Travel News

What can I take in my hand luggage on Jet 2, TUI, Ryanair and Easyjet?

What can I take in my hand luggage on Jet 2, TUI, Ryanair and Easyjet?

Regular travellers are well-seasoned in the art of cramming what they can into a carry-on. While the size allowance of the bags you can take into the cabin is varies between airlines, the tips and tricks found on social media to utilise space in your hand luggage have helped make a three- to five-day stay (almost) stress-free.

As summer nears and the price of flights soar, no one is looking to splash any extra cash on checked baggage, but stricter rules apply to hand luggage contents – and it’s easy to get caught out.

Liquids, including drinks, cosmetics and toiletries, have been the most flagged carry-on contraband for years, with hold luggage a must to transport large shower gels, toothpaste and aerosols on holiday. To have liquids to hand on board, they must be in containers of no more than 100ml, and all of the containers must then be together in one clear and resealable plastic bag.

Exemptions to the 100ml rule include essential medicines, dietary requirements, baby milk and sealed liquids bought in duty-free. Passengers using mobility aids should inform airlines before travelling of the type of batteries fitted, and how the device can be protected against inadvertent operation while on board to avoid lithium battery restrictions.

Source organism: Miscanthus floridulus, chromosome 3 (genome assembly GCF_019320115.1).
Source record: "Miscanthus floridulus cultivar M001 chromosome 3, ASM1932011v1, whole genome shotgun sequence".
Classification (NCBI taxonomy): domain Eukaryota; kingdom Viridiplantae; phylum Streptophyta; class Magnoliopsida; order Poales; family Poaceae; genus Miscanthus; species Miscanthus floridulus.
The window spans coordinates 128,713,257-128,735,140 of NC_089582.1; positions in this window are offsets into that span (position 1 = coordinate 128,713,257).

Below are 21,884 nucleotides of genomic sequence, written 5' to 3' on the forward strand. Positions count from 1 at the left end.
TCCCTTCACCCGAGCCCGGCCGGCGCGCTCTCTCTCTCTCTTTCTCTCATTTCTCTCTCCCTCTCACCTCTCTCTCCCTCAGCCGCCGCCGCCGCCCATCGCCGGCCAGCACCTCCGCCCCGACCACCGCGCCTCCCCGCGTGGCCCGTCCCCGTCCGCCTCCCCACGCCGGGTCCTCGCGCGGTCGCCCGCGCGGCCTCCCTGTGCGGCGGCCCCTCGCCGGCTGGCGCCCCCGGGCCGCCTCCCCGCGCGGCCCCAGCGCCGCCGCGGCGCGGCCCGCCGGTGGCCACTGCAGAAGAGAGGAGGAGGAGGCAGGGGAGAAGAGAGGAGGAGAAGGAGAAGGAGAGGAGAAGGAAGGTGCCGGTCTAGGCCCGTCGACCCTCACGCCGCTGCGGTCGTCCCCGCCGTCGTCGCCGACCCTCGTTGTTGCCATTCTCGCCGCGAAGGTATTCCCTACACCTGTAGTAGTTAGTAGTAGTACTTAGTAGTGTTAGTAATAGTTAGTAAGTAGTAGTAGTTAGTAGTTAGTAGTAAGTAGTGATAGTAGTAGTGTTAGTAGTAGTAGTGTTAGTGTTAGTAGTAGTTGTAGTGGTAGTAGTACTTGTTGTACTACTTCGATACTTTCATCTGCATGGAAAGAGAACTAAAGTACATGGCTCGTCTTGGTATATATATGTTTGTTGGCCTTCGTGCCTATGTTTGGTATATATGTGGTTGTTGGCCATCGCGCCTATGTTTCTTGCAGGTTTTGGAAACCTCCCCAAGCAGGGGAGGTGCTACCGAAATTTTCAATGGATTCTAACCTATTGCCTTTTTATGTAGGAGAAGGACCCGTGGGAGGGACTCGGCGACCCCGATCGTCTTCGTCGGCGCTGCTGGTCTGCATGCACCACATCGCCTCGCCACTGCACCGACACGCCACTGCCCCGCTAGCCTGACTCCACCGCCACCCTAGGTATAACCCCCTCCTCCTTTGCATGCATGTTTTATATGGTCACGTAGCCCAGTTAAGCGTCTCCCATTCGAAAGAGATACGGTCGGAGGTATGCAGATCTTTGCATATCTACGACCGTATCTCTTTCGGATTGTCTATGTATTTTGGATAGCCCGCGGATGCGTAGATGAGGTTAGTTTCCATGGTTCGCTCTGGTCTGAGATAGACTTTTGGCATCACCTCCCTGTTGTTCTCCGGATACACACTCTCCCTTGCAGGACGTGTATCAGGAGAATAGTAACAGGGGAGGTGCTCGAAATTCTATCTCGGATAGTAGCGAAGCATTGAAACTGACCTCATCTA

In 2019 Boris Johnson vowed the rules would be eased at major UK airports by 1 December 2022, allowing larger quantities and eliminating the need to have liquids separately scanned. Rishi Sunak’s government extended that deadline to June 2024. But some airports have now deployed the necessary technology and are offering passengers light-touch security.

For the smoothest sailing through security, read this list to see what won’t fly when boarding with hand luggage.

Read more on UK travel:

Here are all the restricted items banned from hand luggage on departures out of the UK:

  • Acids and alkalis (for example, spillable ‘wet’ batteries)
  • Aerosols
  • Biological hazards (for example, infected blood, bacteria, viruses)
  • Camping stoves with gas or flammable liquid attached
  • Catapults
  • Corkscrews
  • Corrosives or bleaching agents (including chlorine)
  • Crossbows
  • Darts
  • Engines
  • Explosives including detonators and fuses
  • Fire extinguishers
  • Fireworks, flares and other pyrotechnics
  • Flammable paints
  • Golf clubs
  • Guns and firearms including replicas
  • Harpoons or spear guns
  • Heavy bats and sticks including baseball, softball and cricket…

Click Here to Read the Full Original Article at The Independent Travel…